Back when Sholihah was trying to conceive, “crazy” was the word she repeatedly used to describe her state of mind. She had no one else to turn to except for her husband. Other lines of support include two precious diaries and a pet cat.
Such feelings of isolation and stress are not uncommon. Research has shown that women dealing with infertility face elevated levels of depression and anxiety. They’re also more likely to stay isolated as a response to deeply held expectations of women and childbirth. In the long run, this can manifest in insidious ways.
While all of that was happening, Sholihah still had to function like a normal human being. “Outside, I seemed normal. But I was a complete mess inside,” she confessed.
“I started to blame myself and felt so much guilt.”
This turmoil extends to a larger cultural notion as well — some traditional Asian households, for instance, still believe in carrying on the family’s lineage.
The despair is evident in the way Sholihah recalls avoidance of family gatherings and how she chose to bury herself in work just so that no questions about conceiving needed to be answered. It came to a point where the sight of baby clothes, nieces and nephews were enough to drive her to tears.
In fact, none of her distant relatives knew of her struggles. They simply thought her to be “the wife who’s obsessed with work”.
“I dreaded family visits during Hari Raya. The emotional pain was too overwhelming, so I shut everyone out.”
For many women like Sholihah, the stigma attached to infertility pressures them to remain silent. Even the most well-intentioned folks struggled to deliver constructive words of encouragement.
Sholihah believed that no one truly grasped the enormity of what she was going through. How can they, when she could barely wrap her head around the situation herself?
During the entire process, Sholihah wondered if she was simply not destined to have a child. As a woman of faith, she questioned if it was all a test from God, seeking lessons behind the tribulations.
“I don’t even have my first diary with me anymore. I threw it away when I felt that all hope was lost.”
The couple had exhausted many options and were left with one — IVF. It was never the plan, but the couple were in uncharted territory.
“We’ve tried everything. What if we fail again? What if it’s all a waste of money? What if we need multiple cycles of IVFs?”
In spite of these doubts, Sholihah took a final leap of faith with Malaysia Healthcare.
Undergoing IVF meant an intensive period of blood draws, appointments and shots administered to one’s lower abdomen and back. Sholihah had read about the emotional upheaval that comes with IVF through online blogs, but it wasn’t enough to prepare her for the real deal.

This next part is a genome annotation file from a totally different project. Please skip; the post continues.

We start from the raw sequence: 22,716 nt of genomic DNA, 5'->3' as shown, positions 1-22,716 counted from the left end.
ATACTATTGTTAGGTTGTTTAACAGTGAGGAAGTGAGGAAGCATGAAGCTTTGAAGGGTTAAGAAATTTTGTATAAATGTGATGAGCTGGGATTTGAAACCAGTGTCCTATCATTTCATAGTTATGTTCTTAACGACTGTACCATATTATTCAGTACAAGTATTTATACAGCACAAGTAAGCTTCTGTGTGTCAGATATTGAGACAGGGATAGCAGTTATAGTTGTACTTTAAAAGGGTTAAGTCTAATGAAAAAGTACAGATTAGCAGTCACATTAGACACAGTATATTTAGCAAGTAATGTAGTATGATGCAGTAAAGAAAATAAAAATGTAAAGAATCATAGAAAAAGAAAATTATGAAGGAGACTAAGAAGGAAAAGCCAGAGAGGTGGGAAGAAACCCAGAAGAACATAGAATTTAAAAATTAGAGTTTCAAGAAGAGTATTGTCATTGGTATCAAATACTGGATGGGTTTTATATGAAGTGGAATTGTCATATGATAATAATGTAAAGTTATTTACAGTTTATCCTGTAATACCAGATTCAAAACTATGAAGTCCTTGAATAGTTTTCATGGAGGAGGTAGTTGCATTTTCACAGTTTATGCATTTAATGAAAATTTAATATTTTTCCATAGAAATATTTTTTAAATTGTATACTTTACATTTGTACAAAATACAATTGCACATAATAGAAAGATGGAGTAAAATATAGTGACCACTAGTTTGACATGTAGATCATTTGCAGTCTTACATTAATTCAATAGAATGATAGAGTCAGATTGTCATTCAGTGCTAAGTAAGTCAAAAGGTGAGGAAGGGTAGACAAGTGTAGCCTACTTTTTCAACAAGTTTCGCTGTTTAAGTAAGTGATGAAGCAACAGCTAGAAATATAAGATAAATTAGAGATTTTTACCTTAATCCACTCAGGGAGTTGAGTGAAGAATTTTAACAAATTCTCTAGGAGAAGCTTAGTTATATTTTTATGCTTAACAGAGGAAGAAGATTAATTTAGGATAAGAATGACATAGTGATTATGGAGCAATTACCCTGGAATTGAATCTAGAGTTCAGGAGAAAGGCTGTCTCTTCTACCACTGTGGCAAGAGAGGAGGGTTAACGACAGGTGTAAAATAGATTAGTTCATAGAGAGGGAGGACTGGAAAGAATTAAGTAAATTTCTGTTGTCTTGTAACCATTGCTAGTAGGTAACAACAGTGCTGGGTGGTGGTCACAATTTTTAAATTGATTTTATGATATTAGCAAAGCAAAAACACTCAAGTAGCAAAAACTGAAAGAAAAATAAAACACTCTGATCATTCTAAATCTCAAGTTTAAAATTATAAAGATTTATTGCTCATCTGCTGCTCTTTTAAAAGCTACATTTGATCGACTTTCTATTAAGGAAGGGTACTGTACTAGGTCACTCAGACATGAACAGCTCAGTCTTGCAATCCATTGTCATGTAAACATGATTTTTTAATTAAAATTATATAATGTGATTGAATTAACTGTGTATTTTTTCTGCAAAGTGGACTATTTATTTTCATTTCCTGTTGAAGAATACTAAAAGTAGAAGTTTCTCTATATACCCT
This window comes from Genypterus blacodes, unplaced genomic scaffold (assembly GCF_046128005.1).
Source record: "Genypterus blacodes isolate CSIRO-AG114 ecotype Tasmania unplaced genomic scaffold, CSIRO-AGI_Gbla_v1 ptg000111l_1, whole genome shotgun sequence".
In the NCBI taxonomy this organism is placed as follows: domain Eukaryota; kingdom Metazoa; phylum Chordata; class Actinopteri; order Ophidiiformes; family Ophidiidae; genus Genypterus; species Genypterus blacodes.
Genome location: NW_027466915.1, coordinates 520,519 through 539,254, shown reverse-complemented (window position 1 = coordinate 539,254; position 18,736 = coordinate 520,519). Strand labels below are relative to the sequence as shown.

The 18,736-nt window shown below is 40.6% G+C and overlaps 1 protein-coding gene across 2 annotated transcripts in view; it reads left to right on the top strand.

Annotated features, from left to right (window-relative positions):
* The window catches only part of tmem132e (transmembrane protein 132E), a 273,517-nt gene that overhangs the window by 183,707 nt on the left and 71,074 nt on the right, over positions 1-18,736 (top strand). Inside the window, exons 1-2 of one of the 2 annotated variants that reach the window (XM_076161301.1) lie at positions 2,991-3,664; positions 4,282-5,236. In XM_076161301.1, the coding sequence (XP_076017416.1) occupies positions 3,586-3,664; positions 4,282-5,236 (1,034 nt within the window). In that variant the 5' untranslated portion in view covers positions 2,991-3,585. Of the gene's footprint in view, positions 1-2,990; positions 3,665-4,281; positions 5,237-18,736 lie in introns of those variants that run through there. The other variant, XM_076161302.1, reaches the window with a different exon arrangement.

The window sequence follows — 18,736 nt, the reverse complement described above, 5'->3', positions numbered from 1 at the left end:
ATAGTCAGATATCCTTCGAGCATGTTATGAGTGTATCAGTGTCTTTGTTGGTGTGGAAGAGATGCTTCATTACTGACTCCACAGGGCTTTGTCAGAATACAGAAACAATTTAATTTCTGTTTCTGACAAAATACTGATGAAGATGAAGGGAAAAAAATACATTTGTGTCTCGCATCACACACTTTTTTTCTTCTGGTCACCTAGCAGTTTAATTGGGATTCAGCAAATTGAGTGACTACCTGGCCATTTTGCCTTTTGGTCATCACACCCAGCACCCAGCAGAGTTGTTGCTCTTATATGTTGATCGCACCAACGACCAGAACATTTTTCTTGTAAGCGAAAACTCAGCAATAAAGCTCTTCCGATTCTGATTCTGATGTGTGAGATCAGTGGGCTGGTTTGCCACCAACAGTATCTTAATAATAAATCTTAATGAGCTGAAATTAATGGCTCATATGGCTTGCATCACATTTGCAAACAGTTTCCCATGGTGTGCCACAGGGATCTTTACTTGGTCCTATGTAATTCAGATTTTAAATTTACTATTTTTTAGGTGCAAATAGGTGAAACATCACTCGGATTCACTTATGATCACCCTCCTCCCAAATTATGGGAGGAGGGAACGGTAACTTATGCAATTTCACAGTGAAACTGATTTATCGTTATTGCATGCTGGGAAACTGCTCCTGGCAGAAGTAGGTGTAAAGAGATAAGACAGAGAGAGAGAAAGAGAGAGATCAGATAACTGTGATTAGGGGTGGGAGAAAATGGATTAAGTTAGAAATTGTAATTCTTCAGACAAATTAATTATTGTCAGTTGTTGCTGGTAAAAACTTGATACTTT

Injections used to be a dreadful affair, one that’s riddled with fear. But as awful as the routine shots were, Sholihah told me that the ordeal had helped bring her closer to her husband.
“I don’t know what I’d do without my husband. He’s been the most patient and selfless person. He grew to become just like my personal nurse.”
Uncertainty clouded the future. How many embryos were growing? Would the transfer be successful? Nobody really knew. Through it all, the couple was constantly assured by medical experts who understood their anxiety.
One day, the doctor told Sholihah that she had 6 fertilised embryos. Miraculously, only one was free from thalassemia.
Their baby is a result of science and faith, conceived through IVF — where eggs are combined with sperms in a petri dish, then tested for abnormalities before being frozen and implanted in one’s uterus. After trying for so long, the couple suddenly found themselves parents to a newborn.
Their journey, along with many other success stories, is a testament to the top-notch technology and expertise of doctors from Malaysia Healthcare.
When Sholihah first heard the news of her successful pregnancy, she dared not believe it. Past experiences had taught her not to let her guard down.
Seven months into motherhood today, she still struggles to grapple with the fact that a beautiful, healthy baby named Fath-Ar-Rahman is growing right before her eyes.
Looking at little Fath today, Sholihah marvels at the child he has become. After experiencing such trials, she’s learned to never take things for granted. Being able to see Fath through each milestone is one of the biggest joys of being a parent — something Sholihah once thought impossible.
What had kept her going was the belief that things happen for a reason; that everything has its time and place.
Sholihah is more than thrilled to be having her own miracle baby today, but she’s also emboldened to help others in her shoes. She’ll always remember the Herculean effort it takes to survive such agony.
We may be miles apart, separated by a digital screen; yet these struggles are universal. In society, women are often expected to rise up to motherhood.
“There are many who are still suffering in silence. I know how hard it can be. And I want them to know that they’re not alone. Through it all, there is always hope,” she concludes.
A running joke my friends and I have is one about never wanting kids. But I now know that pregnancy is a privilege — something that some women may long for but can never attain.